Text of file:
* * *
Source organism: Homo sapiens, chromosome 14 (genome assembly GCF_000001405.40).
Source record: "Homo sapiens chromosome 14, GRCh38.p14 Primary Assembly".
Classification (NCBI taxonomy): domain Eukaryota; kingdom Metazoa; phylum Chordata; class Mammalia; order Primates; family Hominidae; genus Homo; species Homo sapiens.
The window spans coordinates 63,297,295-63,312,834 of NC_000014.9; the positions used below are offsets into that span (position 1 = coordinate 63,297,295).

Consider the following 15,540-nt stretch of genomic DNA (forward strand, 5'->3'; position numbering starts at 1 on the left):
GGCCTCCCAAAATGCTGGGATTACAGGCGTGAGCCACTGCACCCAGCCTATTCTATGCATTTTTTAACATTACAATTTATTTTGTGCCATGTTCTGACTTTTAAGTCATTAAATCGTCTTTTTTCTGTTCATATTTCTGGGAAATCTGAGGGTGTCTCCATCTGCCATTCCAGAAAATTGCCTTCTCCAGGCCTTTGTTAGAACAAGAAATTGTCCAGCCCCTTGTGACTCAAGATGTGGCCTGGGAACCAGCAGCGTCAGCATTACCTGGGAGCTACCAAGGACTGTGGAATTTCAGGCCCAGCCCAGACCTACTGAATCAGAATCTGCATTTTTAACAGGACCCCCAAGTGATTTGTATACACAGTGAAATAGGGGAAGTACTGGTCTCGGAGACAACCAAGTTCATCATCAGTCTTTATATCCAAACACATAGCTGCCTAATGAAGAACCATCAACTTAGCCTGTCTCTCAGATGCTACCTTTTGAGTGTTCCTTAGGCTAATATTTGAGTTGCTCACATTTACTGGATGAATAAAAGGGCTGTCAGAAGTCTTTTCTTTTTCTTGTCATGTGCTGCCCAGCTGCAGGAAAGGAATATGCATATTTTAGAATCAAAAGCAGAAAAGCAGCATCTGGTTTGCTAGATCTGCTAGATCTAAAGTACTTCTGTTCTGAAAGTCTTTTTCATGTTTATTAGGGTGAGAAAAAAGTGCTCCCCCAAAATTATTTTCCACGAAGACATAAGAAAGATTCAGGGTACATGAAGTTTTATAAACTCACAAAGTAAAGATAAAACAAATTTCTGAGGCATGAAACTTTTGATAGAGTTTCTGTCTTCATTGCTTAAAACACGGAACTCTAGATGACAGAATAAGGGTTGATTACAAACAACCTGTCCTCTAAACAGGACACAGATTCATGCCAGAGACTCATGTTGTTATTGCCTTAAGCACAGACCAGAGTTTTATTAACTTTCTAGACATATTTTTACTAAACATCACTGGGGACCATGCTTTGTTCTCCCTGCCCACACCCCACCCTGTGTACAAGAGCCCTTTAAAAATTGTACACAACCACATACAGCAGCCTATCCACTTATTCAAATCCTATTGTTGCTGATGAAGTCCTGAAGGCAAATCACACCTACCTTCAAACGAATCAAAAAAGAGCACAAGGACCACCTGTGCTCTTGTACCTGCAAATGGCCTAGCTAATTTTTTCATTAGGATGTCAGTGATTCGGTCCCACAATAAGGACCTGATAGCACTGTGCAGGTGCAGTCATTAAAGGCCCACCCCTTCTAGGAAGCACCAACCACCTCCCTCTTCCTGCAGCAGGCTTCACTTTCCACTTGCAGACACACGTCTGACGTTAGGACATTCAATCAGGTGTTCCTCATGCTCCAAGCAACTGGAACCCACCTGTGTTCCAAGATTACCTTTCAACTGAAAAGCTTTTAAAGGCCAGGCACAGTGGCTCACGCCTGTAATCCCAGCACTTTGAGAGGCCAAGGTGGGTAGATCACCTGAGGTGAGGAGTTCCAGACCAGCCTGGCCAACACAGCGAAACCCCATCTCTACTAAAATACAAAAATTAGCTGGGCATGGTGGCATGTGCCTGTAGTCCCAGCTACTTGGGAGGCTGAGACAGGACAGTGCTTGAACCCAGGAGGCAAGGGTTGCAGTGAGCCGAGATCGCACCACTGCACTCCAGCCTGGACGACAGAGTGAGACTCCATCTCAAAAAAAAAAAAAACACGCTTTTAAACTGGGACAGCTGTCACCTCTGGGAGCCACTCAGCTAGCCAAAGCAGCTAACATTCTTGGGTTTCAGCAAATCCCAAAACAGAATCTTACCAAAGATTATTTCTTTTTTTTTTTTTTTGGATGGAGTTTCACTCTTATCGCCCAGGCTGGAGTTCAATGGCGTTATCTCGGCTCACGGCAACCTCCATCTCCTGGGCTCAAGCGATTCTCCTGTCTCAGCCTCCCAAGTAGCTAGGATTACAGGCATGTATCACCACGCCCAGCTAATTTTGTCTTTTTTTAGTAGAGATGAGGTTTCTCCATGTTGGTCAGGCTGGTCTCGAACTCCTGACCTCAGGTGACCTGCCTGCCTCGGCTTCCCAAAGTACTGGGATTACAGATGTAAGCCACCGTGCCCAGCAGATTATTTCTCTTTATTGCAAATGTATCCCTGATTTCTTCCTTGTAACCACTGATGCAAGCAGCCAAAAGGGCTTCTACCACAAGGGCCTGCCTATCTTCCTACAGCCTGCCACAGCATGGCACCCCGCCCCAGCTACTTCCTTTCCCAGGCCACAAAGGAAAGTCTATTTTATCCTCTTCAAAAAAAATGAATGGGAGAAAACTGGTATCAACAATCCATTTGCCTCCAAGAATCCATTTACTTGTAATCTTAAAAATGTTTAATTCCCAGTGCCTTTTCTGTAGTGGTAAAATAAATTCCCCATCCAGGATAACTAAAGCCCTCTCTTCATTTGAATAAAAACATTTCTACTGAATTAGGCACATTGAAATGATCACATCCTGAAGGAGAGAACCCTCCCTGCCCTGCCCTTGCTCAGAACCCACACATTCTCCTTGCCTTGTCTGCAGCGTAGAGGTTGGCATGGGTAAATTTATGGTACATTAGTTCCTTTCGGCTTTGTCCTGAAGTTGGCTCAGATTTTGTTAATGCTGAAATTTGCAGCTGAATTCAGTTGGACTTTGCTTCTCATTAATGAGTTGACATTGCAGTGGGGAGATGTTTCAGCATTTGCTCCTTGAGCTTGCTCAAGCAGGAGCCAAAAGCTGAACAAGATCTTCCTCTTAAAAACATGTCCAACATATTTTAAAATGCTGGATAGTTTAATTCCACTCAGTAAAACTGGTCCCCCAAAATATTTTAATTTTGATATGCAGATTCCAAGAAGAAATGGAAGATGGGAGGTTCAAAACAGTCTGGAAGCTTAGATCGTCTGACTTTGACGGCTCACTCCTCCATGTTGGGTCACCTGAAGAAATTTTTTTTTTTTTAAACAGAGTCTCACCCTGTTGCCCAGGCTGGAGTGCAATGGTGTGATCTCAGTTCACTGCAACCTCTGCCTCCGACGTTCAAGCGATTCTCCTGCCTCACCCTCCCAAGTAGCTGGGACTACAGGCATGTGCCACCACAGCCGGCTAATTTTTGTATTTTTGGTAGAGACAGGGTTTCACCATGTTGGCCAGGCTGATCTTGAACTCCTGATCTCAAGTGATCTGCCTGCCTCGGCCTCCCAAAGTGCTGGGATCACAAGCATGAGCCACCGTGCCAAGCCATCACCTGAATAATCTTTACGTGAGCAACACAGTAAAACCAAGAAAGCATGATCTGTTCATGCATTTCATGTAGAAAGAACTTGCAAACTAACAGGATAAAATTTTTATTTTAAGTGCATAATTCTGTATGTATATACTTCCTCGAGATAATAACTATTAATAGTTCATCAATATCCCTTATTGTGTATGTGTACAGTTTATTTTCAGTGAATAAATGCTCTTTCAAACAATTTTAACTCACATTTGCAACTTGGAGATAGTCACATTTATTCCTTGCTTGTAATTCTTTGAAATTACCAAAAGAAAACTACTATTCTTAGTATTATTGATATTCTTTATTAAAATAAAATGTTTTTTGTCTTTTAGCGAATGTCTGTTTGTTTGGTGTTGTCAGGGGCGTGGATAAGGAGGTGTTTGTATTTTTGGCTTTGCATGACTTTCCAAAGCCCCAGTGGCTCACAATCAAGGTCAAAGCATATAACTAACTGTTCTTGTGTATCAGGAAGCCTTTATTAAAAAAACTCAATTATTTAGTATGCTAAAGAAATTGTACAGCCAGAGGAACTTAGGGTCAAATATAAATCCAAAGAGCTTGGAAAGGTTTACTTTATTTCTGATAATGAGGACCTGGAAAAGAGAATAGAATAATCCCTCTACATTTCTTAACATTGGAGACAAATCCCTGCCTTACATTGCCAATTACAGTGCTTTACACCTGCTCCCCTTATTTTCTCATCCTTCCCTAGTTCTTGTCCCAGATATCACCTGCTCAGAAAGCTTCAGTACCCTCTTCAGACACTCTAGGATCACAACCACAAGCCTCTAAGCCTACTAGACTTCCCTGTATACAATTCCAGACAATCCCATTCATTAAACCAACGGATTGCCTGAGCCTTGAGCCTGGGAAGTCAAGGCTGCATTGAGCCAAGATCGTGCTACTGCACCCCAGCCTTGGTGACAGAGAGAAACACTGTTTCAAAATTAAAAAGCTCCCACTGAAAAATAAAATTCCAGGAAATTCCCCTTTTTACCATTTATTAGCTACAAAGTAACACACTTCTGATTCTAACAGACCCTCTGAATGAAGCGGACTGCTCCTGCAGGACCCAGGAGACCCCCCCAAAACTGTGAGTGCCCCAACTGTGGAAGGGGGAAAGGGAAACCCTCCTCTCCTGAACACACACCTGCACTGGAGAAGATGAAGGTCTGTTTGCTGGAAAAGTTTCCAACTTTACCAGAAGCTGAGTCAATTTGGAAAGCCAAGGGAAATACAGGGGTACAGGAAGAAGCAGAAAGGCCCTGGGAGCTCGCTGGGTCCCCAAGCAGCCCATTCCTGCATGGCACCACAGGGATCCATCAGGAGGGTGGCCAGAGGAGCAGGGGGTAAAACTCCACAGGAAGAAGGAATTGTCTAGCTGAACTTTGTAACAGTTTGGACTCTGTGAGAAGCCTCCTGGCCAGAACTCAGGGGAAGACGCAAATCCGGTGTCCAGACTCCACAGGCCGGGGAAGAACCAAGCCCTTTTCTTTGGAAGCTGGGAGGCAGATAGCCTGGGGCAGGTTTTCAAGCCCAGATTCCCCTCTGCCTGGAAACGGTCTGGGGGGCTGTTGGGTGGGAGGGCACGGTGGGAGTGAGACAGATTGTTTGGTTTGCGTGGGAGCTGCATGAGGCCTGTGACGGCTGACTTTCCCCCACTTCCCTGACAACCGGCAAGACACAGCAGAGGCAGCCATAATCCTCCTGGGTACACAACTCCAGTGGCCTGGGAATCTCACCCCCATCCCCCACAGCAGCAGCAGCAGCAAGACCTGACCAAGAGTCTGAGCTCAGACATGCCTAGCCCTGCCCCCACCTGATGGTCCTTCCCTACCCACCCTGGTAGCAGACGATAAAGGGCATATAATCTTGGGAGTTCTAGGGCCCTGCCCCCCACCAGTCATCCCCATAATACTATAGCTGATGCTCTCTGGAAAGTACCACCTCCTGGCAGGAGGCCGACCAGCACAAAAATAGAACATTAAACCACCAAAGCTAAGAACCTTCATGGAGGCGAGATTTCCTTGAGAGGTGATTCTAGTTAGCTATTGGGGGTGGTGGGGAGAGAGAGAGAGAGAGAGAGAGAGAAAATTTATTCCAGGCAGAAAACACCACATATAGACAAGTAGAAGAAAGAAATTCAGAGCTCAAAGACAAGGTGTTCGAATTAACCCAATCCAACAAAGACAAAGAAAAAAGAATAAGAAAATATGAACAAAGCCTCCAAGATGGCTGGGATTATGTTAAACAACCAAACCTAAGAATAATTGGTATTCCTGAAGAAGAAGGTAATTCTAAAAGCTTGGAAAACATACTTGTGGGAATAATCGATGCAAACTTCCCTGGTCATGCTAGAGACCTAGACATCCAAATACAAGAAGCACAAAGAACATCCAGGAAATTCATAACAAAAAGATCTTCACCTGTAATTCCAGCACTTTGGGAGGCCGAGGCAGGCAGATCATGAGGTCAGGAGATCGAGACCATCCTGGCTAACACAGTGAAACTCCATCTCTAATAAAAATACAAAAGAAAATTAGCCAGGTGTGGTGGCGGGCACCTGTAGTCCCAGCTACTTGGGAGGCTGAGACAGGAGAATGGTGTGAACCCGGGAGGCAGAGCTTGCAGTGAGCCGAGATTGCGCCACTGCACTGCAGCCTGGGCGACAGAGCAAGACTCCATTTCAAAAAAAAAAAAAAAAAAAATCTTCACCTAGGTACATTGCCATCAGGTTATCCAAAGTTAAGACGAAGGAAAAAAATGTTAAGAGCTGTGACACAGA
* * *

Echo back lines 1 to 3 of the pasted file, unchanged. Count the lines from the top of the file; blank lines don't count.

Source organism: Homo sapiens, chromosome 14 (genome assembly GCF_000001405.40).
Source record: "Homo sapiens chromosome 14, GRCh38.p14 Primary Assembly".
Classification (NCBI taxonomy): domain Eukaryota; kingdom Metazoa; phylum Chordata; class Mammalia; order Primates; family Hominidae; genus Homo; species Homo sapiens.